The big new trust betting property party isn’t over

The big new trust betting property party isn’t over

Source: http://citywire.co.uk/money/the-big-new-trust-betting-property-party-isnt-over/a785658?ref=james-carthew

KWE, 2014’s biggest investment trust launch, is betting that Europe’s property market still has further to recover from credit crunch lows.

In many ways, 2014 has been a bumper year for investment trusts, and money keeps on flooding in.

Excluding Pershing Sqaure (PSH.AS) because it is listed on Euronext not London, the largest new issue this year was Kennedy Wilson Europe Real Estate (KWE).

KWE launched in February, raising £1 billion gross of capital. In October it came back to the market and secured a further £350 million. Jersey-domiciled (so not a real estate investment trust) and with a market capitalisation of £1.4 billion, it is one of the largest UK-listed property investment companies.

Its objective is to make annual total returns of 15%, part of which comes back to shareholders via quarterly dividends. It also includes residential property in the mix (which doesn’t feature much in most investment company portfolios).

They also buy and make loans secured against real estate. Developments and redevelopments of property are permitted; it isn’t just a passive investor.

The portfolio is managed by parts of the Kennedy Wilson Group, a large US-based property company. The group had quite significant presence in Europe before launching KWE, operating from offices in London, Dublin and Madrid and investing in about £2.5 billion worth of property in the UK and Ireland.

KWE’s initial focus is on the UK, Ireland and Spain but it is permitted to invest in other locations in Europe if it sees attractive opportunities. It can use gearing, up to a loan-to-value ratio of 50% in normal circumstances and an absolute maximum of 65%.

The basic idea behind the fund was to take advantage of the ongoing fallout from the credit crunch. They reckon vast quantities of property need to be offloaded from the balance sheets of financially stretched institutions. My initial thought was that they might be a bit late to the party, and Max Property’s (MAXP) decision in July this year to sell off the portfolio it had built up from 2009 reinforced this view.

KWE’s prospectus acknowledged market sentiment has already improved in Europe but it believes there is a lot further to go. It said, according to figures from the IPD Quarterly Digest, CBRE and the Instituto National de Estadistica, in the UK property was about 30% off its peak value (having been 42% off at the bottom). However, in Ireland and Spain the numbers were much closer to the trough; -66% versus -67% in Ireland and -44% versus -47% for Spain.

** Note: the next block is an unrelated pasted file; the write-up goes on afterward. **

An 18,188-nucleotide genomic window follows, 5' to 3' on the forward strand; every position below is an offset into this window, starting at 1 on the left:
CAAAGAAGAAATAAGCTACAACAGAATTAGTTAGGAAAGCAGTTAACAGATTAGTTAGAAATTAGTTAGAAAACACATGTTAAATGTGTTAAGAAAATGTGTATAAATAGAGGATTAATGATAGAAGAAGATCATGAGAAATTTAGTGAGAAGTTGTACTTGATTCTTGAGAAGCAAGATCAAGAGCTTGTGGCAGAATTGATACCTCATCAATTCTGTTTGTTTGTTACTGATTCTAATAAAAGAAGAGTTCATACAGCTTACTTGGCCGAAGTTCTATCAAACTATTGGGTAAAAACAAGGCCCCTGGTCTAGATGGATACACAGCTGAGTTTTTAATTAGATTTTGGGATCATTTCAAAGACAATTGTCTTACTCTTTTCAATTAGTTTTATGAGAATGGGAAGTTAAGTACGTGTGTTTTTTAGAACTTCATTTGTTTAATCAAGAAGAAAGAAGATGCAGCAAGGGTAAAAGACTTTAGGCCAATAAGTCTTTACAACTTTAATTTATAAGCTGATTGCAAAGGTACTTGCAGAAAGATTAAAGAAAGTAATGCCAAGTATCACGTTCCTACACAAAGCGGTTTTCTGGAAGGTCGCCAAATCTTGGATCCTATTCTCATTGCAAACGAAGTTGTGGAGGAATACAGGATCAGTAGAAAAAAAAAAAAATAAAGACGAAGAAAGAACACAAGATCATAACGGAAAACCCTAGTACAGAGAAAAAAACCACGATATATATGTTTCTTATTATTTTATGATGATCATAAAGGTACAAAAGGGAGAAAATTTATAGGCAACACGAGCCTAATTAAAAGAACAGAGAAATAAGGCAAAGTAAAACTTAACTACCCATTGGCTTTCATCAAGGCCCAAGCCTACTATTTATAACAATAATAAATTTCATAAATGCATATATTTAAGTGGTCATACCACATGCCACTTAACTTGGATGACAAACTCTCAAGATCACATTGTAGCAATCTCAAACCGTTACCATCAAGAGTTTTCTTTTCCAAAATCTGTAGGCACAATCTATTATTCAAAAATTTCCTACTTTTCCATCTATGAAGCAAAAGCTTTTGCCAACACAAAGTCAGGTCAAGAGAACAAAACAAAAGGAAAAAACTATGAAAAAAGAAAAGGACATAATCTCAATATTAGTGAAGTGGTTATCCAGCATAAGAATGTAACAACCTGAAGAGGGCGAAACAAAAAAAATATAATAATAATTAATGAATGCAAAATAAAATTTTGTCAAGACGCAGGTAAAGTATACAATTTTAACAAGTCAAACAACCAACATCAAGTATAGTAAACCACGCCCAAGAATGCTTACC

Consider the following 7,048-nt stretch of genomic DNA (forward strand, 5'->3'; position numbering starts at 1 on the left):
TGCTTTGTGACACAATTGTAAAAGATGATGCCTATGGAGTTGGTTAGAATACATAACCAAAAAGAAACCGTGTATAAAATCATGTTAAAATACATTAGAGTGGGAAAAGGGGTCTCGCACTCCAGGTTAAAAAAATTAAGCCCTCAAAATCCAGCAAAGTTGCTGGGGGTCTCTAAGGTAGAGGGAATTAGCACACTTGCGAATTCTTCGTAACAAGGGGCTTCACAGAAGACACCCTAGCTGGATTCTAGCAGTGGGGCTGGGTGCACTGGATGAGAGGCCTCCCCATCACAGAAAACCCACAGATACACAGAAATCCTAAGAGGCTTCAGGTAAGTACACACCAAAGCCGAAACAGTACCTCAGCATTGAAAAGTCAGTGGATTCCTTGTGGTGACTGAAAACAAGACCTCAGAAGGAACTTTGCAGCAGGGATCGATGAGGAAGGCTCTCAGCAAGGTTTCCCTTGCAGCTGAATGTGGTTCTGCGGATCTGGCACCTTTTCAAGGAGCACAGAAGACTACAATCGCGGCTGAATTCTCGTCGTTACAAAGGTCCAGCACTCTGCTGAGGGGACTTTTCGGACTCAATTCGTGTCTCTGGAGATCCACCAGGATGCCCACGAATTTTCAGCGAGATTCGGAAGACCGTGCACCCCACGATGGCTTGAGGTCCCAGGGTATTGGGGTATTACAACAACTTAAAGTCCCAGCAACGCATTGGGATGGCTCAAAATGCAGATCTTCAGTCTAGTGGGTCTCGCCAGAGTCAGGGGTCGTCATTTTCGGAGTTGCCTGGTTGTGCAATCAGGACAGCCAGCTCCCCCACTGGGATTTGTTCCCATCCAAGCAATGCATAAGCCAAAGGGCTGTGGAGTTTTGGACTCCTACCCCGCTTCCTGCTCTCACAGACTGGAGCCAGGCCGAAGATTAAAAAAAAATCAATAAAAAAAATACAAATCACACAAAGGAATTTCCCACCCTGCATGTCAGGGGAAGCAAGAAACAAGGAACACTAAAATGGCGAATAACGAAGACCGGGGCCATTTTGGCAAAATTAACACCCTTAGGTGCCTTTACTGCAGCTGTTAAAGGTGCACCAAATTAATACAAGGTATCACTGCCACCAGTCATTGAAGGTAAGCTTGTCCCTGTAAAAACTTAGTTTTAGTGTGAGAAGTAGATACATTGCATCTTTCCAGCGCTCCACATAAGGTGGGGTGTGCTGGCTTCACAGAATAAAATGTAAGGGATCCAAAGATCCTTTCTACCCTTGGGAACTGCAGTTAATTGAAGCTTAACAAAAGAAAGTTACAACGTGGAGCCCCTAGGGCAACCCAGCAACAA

Furthermore, KWE thought that, as at November 2013, there was a lot of property (about £85 billion worth) that needed to be refinanced across Europe for which there was no credit available.

To get the ball rolling it secured a £223 million seed portfolio of 2.6m sq ft of property in England and Scotland. This had two parts: the Tiger Portfolio (14 retail, office and industrial estate properties) and the Artemis Portfolio (26 retail, office, warehouse and industrial estate properties). These deals were concluded about a month after KWE’s listing.

KWE then bought the bottom three tranches of debt in a securitised property vehicle holding 21 office, car showroom, leisure, retail and distribution properties in the UK. It paid a discount to the £119 million face value of this debt and spent €296 million (£235 million) on the equity tranche.

It then paid €480 million for two Irish property portfolios; £93.5 million for loans that Bank of Scotland had made against portfolio of high tech properties; €119.5 million for a mix of property in Ireland. It also bought the Fairmont Hotel in St Andrews, Scotland for £32 million and, most recently, spent £207 million on 111 Buckingham Palace Road, adjacent to Victoria Station.

In October, before the £350 million fund raise and the Buckingham Palace Road deal, KWE had a portfolio worth £1.2 billion, generating income of about £85.3 million, a 7.1% yield. That income was being achieved with just 89% occupancy; it plans to work on improving this.

It has planning permission to build 166 residential units in Sandyford near Dublin; add 31,000 sq ft of space to an office there and for an 11,000 sq ft extension and refurbishment of an Irish shopping centre.

They have started paying dividends but, as yet, these are modest; the latest quarterly dividend was 4p per share which would scale up to an annual yield of just 1.6% but bear in mind that they haven’t finished acquiring their portfolio yet.

There have been no deals in Spain to date but they haven’t ruled this out either, and I find it interesting that they’ve started including statistics on the Italian property market in their presentations. Maybe they have identified some opportunity here.

KWE has a sizeable war chest following the latest fund raising and the work done to refinance their portfolio.

KWE is worth keeping an eye on. The European investment company property sector is overburdened by the carcasses of funds that overleveraged in the credit boom so a more cautiously managed fund is a welcome addition.

James Carthew is a director at Marten & Co

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